A new rule regarding IRA rollovers that took effect in January has put a damper on some folks’ saving strategy.
The rules allow a taxpayer to withdraw IRA assets from a traditional or Roth IRA and redeposit the funds into a similar account within 60 days without owing taxes or being subject to penalties.
However, in the case of Bobrow v. Commissioner of the Internal Revenue, the court determined that the taxpayer can only complete one rollover per 12 month period. Bobrow, a veteran tax attorney who was arguing his own case, contended that IRS publication 590 indicated that taxpayers can do one rollover in a 12 month period per IRA; meaning a taxpayer could rollover multiple IRAs during a 12 month period, as long as they are separate accounts.
"Mr. Bobrow was taking a sum of about $50,000-$60,000 per 59 days and using it as a free loan, for some reason the final time he did this, it was with his spouse’s account, and it didn’t process until 61 days, this was a default situation, and when explored further, it was deemed that his continual habit of rolling over like this was not in the spirit of the rules," explains Matthew Hague, principal of Guide Wealth Management. "The new rule was designed to stop what was perceived to be an abuse of the 60 day rule, where you could withdraw (and have access to) funds from one IRA and hold this for 60 days prior to assigning it to a new IRA."
So blame Bobrow. Some people are none too happy. Those who have several IRA CDs from different banks and credit unions to maximize their interest rates may find it harder to transfer to other IRA CDs at other institutions, causing them to miss out on good IRA CD deals.
To sort out any confusion, direct trustee to trustee transfers remain limitless. "If you wanted to rollover from Fidelity to Vanguard directly, without touching the money, you can do that without being subject to the rules. It only applies if you want your old custodian, say Fidelity, to send you the cash and you use it for 60 days before sending it to the new custodian, Vanguard," explains Hague.
What’s at stake?
CDs are suddenly tricky. The biggest concern area, says Jamie Hopkins, a professor of retirement and associate professor of taxation at The American College is CDs. "CDs are the riskier investments in an IRA now because a lot of banks have automated the CD maturity process for IRA accounts and pay out the mature CD directly to the IRA owner."
In the past, the owner could roll it over within 60 days to a new IRA or the same IRA without issue. "If you do this twice in a year, then one of those mature CDs will not be able to go back into your IRA. This could cause you to lose the tax benefits of the IRA, as you will owe taxes today and won’t be able to get that money back into the IRA for retirement. Failing to pay attention to this rule could cause you to lose a large portion of your IRA to taxes and lose the ability for future tax deferred investment growth inside of your IRA."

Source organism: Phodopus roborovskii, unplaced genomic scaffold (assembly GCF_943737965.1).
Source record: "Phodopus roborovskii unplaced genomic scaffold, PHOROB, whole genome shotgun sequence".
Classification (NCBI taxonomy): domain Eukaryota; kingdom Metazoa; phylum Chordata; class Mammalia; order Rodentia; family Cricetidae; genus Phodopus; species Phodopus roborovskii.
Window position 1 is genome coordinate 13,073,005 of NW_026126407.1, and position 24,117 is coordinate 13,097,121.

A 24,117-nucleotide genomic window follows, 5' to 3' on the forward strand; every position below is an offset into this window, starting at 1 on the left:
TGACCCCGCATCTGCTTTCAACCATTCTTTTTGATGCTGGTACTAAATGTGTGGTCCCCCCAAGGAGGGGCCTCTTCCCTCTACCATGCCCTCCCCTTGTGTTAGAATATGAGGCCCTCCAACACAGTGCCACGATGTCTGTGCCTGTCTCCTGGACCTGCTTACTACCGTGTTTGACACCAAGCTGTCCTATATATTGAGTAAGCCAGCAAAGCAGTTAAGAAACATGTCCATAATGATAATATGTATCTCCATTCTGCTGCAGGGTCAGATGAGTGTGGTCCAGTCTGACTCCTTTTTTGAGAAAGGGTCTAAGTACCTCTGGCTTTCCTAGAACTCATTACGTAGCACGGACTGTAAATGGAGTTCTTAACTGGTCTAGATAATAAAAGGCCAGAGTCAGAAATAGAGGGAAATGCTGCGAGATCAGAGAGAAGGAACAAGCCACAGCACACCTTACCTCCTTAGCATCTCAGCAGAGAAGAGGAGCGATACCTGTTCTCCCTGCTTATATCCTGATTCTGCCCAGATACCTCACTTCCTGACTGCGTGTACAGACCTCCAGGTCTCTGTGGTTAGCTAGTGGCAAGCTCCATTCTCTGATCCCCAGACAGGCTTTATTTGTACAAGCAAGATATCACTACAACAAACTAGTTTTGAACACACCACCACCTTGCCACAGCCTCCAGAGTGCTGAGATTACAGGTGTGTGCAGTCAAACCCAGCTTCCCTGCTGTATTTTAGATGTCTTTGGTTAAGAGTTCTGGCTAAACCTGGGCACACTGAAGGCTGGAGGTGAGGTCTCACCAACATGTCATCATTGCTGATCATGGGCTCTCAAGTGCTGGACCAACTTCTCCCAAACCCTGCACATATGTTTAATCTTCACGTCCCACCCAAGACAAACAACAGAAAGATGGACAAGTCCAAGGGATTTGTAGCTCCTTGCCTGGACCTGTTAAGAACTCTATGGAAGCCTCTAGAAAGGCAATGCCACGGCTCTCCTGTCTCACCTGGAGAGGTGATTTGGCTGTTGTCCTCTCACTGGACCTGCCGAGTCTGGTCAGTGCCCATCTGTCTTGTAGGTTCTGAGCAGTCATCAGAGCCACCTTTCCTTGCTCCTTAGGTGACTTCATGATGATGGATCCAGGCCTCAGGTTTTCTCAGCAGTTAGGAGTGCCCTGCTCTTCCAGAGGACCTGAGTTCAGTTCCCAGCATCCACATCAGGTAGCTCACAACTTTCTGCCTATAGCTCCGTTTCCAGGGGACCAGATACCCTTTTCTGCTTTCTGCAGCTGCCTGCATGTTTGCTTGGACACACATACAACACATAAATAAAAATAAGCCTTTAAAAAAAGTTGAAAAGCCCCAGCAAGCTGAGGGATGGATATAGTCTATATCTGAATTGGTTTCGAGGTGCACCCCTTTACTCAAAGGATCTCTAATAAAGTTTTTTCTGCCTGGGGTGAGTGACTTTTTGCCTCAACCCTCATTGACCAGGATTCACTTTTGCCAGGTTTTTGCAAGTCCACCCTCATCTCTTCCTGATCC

"If Mrs. Taxpayer wants to consolidate her five CD IRAs into one IRA and she cashes the CDs and has checks issued to her and then re deposits them, this would violate the rollover rule. All of those excess transfers would be 100% taxable within the year and it will catch many people off guard and require a huge tax liability come next April," says Pat Simasko, an elder law attorney and founder of Simasko Law.
The most important takeaway under the new rule, and potential trap for unsuspecting savers, is that a second rollover cannot be reversed, says Thomas Walsh, an investment analyst with Palisades Hudson Financial Group. IRAs have a lot of rules, but if you make a mistake, most of them can be reversed. For example, excess IRA contributions or mistaken IRA conversions can be reversed, and penalties on missing a required minimum distribution can be waived if you show reasonable cause, he says.
However, once the check is issued for a second rollover within a 12 month period, there’s no clear way to put things back the way they were. "This may be addressed by the IRS in the future, but for now, a second rollover within 12 months would mean the entire rollover amount becomes taxable, and could also be subject to penalties if you are under age 59 ½."
Is there a silver lining in this dark cloud? "In many ways, limiting to direct transfers reduces the risk of human error, like the one where Bobrow didn’t manage to complete his final rollover within the 60 day window," says Hague.
Ryder Taff, portfolio manager of New Perspectives sees an upside, "Some people take money out just to use for every day expenses, which is very harmful for their financial plans. This rule should cut back on that bad practice."